Oil gushes from a ruptured Gulf of Mexico well, in this frame grab of a live video feed released on May 20, 2010.
Oil gushes from a ruptured Gulf of Mexico well, in this frame grab of a live video feed. On Thursday, BP Plc said it was siphoning off more of the oil gushing from the ruptured well. However, the energy giant faced "cover-up" allegations over its struggling response to the catastrophic month-old spill.

The sale of BP's 60 percent stake in holdings of Argentinean oil producer Pan American Energy LLC, to the Bridas Corp.has failed.

According to reports by Bridas Corp - a joint venture owned by Argentina's Bridas Energy Holdings Lt. and China's Cnooc Ltd - the behaviour of BP officials during the talks, in addition to legal concerns, is to blame for failure in negotiations. The deal was believed to be worth $7.1 billion.

In response, Bob Dudley, Chief Executive Officer (CEO), BP have insisted that the stake is not something that they are "desperate to sell".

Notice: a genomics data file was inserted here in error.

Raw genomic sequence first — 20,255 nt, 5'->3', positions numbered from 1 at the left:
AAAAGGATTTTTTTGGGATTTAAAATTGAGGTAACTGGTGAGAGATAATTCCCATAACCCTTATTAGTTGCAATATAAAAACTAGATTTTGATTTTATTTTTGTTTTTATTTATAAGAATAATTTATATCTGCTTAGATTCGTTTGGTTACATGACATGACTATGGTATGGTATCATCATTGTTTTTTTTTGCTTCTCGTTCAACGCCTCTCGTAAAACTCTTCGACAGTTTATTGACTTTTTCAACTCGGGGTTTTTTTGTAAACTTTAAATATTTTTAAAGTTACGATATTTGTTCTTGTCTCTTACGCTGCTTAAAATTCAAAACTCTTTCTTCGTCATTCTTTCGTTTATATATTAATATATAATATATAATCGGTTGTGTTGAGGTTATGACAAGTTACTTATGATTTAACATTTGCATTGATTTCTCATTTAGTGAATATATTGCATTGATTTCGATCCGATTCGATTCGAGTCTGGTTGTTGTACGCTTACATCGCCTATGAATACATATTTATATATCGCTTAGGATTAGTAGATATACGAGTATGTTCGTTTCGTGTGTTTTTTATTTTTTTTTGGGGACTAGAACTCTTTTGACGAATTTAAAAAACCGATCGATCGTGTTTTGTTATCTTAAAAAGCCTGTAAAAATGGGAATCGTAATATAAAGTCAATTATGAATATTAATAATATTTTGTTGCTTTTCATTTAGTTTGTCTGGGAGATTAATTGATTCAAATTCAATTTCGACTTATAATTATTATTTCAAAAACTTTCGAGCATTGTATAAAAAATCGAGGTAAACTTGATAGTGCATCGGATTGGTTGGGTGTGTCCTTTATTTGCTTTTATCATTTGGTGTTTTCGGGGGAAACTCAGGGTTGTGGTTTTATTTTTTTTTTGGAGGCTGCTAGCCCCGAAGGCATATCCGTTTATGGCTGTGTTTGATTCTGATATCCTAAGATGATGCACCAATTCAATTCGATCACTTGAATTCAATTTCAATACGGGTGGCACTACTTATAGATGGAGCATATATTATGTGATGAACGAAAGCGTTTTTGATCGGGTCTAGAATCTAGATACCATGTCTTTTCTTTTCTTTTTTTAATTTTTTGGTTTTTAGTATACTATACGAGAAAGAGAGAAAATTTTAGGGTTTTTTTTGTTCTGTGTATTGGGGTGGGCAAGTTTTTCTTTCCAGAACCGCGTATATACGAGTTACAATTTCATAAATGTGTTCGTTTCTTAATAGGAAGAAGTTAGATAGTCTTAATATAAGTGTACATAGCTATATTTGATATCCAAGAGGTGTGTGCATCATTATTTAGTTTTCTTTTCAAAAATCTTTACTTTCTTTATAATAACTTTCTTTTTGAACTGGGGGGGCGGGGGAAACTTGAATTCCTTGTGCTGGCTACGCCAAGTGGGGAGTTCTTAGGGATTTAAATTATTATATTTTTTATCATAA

However, the deal itself, tentatively finalized a year ago, was brought on, according to a Bloomberg report, by BP's need to conserve capital following an oil spill in the Gulf of Mexico and a $40 billion bill.

"Both the Chinese and the Argentine governments have always been positive about this transaction. Neither the European financial crisis nor any measure taken in Argentina have influenced this decision," said Bridas Corp. in a statement released on Saturday.

Bridas' also denied reports that the decision to withdraw from the deal was related to the company's acquisition of Esso service stations in Argentina, from Exxon Mobil Corp.